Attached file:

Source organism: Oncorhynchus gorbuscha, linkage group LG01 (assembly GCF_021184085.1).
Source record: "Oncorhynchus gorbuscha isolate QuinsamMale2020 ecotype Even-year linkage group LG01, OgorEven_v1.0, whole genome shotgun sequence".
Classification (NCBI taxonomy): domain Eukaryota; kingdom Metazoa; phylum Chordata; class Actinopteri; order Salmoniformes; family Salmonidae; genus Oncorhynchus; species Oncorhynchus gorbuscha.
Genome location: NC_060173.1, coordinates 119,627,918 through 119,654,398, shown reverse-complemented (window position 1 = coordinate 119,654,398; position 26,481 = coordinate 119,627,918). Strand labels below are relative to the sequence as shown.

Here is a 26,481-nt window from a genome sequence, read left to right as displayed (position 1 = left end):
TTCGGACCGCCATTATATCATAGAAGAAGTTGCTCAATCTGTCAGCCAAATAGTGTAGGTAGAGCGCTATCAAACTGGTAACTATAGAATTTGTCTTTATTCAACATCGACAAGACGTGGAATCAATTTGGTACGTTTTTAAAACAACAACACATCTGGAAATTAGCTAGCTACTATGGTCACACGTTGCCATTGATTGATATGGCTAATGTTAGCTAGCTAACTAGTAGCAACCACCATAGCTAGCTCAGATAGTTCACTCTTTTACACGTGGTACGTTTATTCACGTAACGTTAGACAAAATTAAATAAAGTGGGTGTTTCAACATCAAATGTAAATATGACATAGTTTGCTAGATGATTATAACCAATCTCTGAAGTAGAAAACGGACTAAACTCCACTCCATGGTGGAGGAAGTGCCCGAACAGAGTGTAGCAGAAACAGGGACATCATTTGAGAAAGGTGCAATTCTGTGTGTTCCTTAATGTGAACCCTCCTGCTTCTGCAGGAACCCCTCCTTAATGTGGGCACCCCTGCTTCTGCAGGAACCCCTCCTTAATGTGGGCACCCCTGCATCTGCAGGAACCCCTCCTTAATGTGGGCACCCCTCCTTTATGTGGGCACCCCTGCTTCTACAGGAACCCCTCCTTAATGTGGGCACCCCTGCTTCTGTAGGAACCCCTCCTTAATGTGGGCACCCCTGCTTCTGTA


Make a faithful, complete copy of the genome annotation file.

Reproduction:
Source organism: Oncorhynchus gorbuscha, linkage group LG01 (assembly GCF_021184085.1).
Source record: "Oncorhynchus gorbuscha isolate QuinsamMale2020 ecotype Even-year linkage group LG01, OgorEven_v1.0, whole genome shotgun sequence".
Classification (NCBI taxonomy): domain Eukaryota; kingdom Metazoa; phylum Chordata; class Actinopteri; order Salmoniformes; family Salmonidae; genus Oncorhynchus; species Oncorhynchus gorbuscha.
Genome location: NC_060173.1, coordinates 119,627,918 through 119,654,398, shown reverse-complemented (window position 1 = coordinate 119,654,398; position 26,481 = coordinate 119,627,918). Strand labels below are relative to the sequence as shown.

Here is a 26,481-nt window from a genome sequence, read left to right as displayed (position 1 = left end):
TTCGGACCGCCATTATATCATAGAAGAAGTTGCTCAATCTGTCAGCCAAATAGTGTAGGTAGAGCGCTATCAAACTGGTAACTATAGAATTTGTCTTTATTCAACATCGACAAGACGTGGAATCAATTTGGTACGTTTTTAAAACAACAACACATCTGGAAATTAGCTAGCTACTATGGTCACACGTTGCCATTGATTGATATGGCTAATGTTAGCTAGCTAACTAGTAGCAACCACCATAGCTAGCTCAGATAGTTCACTCTTTTACACGTGGTACGTTTATTCACGTAACGTTAGACAAAATTAAATAAAGTGGGTGTTTCAACATCAAATGTAAATATGACATAGTTTGCTAGATGATTATAACCAATCTCTGAAGTAGAAAACGGACTAAACTCCACTCCATGGTGGAGGAAGTGCCCGAACAGAGTGTAGCAGAAACAGGGACATCATTTGAGAAAGGTGCAATTCTGTGTGTTCCTTAATGTGAACCCTCCTGCTTCTGCAGGAACCCCTCCTTAATGTGGGCACCCCTGCTTCTGCAGGAACCCCTCCTTAATGTGGGCACCCCTGCATCTGCAGGAACCCCTCCTTAATGTGGGCACCCCTCCTTTATGTGGGCACCCCTGCTTCTACAGGAACCCCTCCTTAATGTGGGCACCCCTGCTTCTGTAGGAACCCCTCCTTAATGTGGGCACCCCTGCTTCTGTA